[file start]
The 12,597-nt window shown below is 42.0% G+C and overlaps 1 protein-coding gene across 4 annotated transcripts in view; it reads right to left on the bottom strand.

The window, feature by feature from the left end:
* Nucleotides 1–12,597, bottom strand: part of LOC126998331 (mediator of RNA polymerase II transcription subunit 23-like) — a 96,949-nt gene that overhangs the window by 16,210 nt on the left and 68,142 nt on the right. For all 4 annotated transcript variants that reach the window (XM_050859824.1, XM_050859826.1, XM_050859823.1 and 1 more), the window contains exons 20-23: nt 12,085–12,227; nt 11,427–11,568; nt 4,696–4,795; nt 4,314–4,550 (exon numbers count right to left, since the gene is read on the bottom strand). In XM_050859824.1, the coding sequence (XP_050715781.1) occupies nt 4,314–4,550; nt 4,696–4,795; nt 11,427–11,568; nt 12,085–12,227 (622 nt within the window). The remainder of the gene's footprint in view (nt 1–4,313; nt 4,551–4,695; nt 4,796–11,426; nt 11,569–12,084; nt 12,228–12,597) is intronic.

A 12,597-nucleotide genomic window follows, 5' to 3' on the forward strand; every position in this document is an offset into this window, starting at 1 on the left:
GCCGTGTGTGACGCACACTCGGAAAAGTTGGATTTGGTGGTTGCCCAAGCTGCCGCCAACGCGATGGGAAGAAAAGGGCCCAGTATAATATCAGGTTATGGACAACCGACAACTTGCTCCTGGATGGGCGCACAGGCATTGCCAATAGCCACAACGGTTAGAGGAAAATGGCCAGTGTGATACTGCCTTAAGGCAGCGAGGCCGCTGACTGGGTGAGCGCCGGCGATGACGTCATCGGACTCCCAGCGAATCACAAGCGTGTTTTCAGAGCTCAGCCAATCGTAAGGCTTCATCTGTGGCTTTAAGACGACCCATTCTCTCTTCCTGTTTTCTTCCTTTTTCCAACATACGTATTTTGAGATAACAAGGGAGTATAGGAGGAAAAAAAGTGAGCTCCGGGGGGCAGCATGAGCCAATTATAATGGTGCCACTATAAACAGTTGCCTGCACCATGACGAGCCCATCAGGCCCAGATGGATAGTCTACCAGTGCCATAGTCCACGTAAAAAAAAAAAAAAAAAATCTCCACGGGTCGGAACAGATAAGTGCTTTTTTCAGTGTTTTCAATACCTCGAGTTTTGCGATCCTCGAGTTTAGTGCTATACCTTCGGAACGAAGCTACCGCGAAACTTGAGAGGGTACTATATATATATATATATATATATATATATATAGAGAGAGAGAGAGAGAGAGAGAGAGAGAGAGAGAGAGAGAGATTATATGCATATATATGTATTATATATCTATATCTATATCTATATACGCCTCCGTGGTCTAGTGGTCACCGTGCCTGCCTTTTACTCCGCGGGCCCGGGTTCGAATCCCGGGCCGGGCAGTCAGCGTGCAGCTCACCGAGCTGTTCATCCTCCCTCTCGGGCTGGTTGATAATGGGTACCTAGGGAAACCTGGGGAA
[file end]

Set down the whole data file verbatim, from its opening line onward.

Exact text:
The 12,597-nt window shown below is 42.0% G+C and overlaps 1 protein-coding gene across 4 annotated transcripts in view; it reads right to left on the bottom strand.

The window, feature by feature from the left end:
* Nucleotides 1–12,597, bottom strand: part of LOC126998331 (mediator of RNA polymerase II transcription subunit 23-like) — a 96,949-nt gene that overhangs the window by 16,210 nt on the left and 68,142 nt on the right. For all 4 annotated transcript variants that reach the window (XM_050859824.1, XM_050859826.1, XM_050859823.1 and 1 more), the window contains exons 20-23: nt 12,085–12,227; nt 11,427–11,568; nt 4,696–4,795; nt 4,314–4,550 (exon numbers count right to left, since the gene is read on the bottom strand). In XM_050859824.1, the coding sequence (XP_050715781.1) occupies nt 4,314–4,550; nt 4,696–4,795; nt 11,427–11,568; nt 12,085–12,227 (622 nt within the window). The remainder of the gene's footprint in view (nt 1–4,313; nt 4,551–4,695; nt 4,796–11,426; nt 11,569–12,084; nt 12,228–12,597) is intronic.

A 12,597-nucleotide genomic window follows, 5' to 3' on the forward strand; every position in this document is an offset into this window, starting at 1 on the left:
GCCGTGTGTGACGCACACTCGGAAAAGTTGGATTTGGTGGTTGCCCAAGCTGCCGCCAACGCGATGGGAAGAAAAGGGCCCAGTATAATATCAGGTTATGGACAACCGACAACTTGCTCCTGGATGGGCGCACAGGCATTGCCAATAGCCACAACGGTTAGAGGAAAATGGCCAGTGTGATACTGCCTTAAGGCAGCGAGGCCGCTGACTGGGTGAGCGCCGGCGATGACGTCATCGGACTCCCAGCGAATCACAAGCGTGTTTTCAGAGCTCAGCCAATCGTAAGGCTTCATCTGTGGCTTTAAGACGACCCATTCTCTCTTCCTGTTTTCTTCCTTTTTCCAACATACGTATTTTGAGATAACAAGGGAGTATAGGAGGAAAAAAAGTGAGCTCCGGGGGGCAGCATGAGCCAATTATAATGGTGCCACTATAAACAGTTGCCTGCACCATGACGAGCCCATCAGGCCCAGATGGATAGTCTACCAGTGCCATAGTCCACGTAAAAAAAAAAAAAAAAAATCTCCACGGGTCGGAACAGATAAGTGCTTTTTTCAGTGTTTTCAATACCTCGAGTTTTGCGATCCTCGAGTTTAGTGCTATACCTTCGGAACGAAGCTACCGCGAAACTTGAGAGGGTACTATATATATATATATATATATATATATATATAGAGAGAGAGAGAGAGAGAGAGAGAGAGAGAGAGAGAGAGAGATTATATGCATATATATGTATTATATATCTATATCTATATCTATATACGCCTCCGTGGTCTAGTGGTCACCGTGCCTGCCTTTTACTCCGCGGGCCCGGGTTCGAATCCCGGGCCGGGCAGTCAGCGTGCAGCTCACCGAGCTGTTCATCCTCCCTCTCGGGCTGGTTGATAATGGGTACCTAGGGAAACCTGGGGAA